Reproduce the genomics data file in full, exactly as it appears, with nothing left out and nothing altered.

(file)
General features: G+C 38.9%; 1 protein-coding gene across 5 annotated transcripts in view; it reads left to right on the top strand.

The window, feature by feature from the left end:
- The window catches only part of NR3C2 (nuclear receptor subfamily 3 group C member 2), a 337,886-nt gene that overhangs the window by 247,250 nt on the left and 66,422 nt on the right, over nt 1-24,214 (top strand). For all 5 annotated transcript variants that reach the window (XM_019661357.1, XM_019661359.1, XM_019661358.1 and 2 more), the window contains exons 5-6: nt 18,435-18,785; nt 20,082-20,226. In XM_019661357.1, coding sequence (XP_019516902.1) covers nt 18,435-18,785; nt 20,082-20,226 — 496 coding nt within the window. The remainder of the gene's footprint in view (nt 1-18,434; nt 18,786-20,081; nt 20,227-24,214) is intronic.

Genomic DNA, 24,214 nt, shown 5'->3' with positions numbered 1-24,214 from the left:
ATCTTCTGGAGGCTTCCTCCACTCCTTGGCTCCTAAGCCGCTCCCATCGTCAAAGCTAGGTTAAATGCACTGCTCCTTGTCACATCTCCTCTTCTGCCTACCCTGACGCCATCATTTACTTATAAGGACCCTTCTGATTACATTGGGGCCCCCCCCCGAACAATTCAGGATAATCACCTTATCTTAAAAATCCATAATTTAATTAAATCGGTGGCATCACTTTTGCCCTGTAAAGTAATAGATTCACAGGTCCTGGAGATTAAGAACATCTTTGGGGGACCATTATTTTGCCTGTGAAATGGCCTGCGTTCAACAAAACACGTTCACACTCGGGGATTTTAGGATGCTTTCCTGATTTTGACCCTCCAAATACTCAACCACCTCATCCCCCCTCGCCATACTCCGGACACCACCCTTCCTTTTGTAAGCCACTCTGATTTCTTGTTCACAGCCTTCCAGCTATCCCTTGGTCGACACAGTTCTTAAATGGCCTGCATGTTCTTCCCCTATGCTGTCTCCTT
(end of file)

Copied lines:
General features: G+C 38.9%; 1 protein-coding gene across 5 annotated transcripts in view; it reads left to right on the top strand.

The window, feature by feature from the left end:
- The window catches only part of NR3C2 (nuclear receptor subfamily 3 group C member 2), a 337,886-nt gene that overhangs the window by 247,250 nt on the left and 66,422 nt on the right, over nt 1-24,214 (top strand). For all 5 annotated transcript variants that reach the window (XM_019661357.1, XM_019661359.1, XM_019661358.1 and 2 more), the window contains exons 5-6: nt 18,435-18,785; nt 20,082-20,226. In XM_019661357.1, coding sequence (XP_019516902.1) covers nt 18,435-18,785; nt 20,082-20,226 — 496 coding nt within the window. The remainder of the gene's footprint in view (nt 1-18,434; nt 18,786-20,081; nt 20,227-24,214) is intronic.

Genomic DNA, 24,214 nt, shown 5'->3' with positions numbered 1-24,214 from the left:
ATCTTCTGGAGGCTTCCTCCACTCCTTGGCTCCTAAGCCGCTCCCATCGTCAAAGCTAGGTTAAATGCACTGCTCCTTGTCACATCTCCTCTTCTGCCTACCCTGACGCCATCATTTACTTATAAGGACCCTTCTGATTACATTGGGGCCCCCCCCCGAACAATTCAGGATAATCACCTTATCTTAAAAATCCATAATTTAATTAAATCGGTGGCATCACTTTTGCCCTGTAAAGTAATAGATTCACAGGTCCTGGAGATTAAGAACATCTTTGGGGGACCATTATTTTGCCTGTGAAATGGCCTGCGTTCAACAAAACACGTTCACACTCGGGGATTTTAGGATGCTTTCCTGATTTTGACCCTCCAAATACTCAACCACCTCATCCCCCCTCGCCATACTCCGGACACCACCCTTCCTTTTGTAAGCCACTCTGATTTCTTGTTCACAGCCTTCCAGCTATCCCTTGGTCGACACAGTTCTTAAATGGCCTGCATGTTCTTCCCCTATGCTGTCTCCTT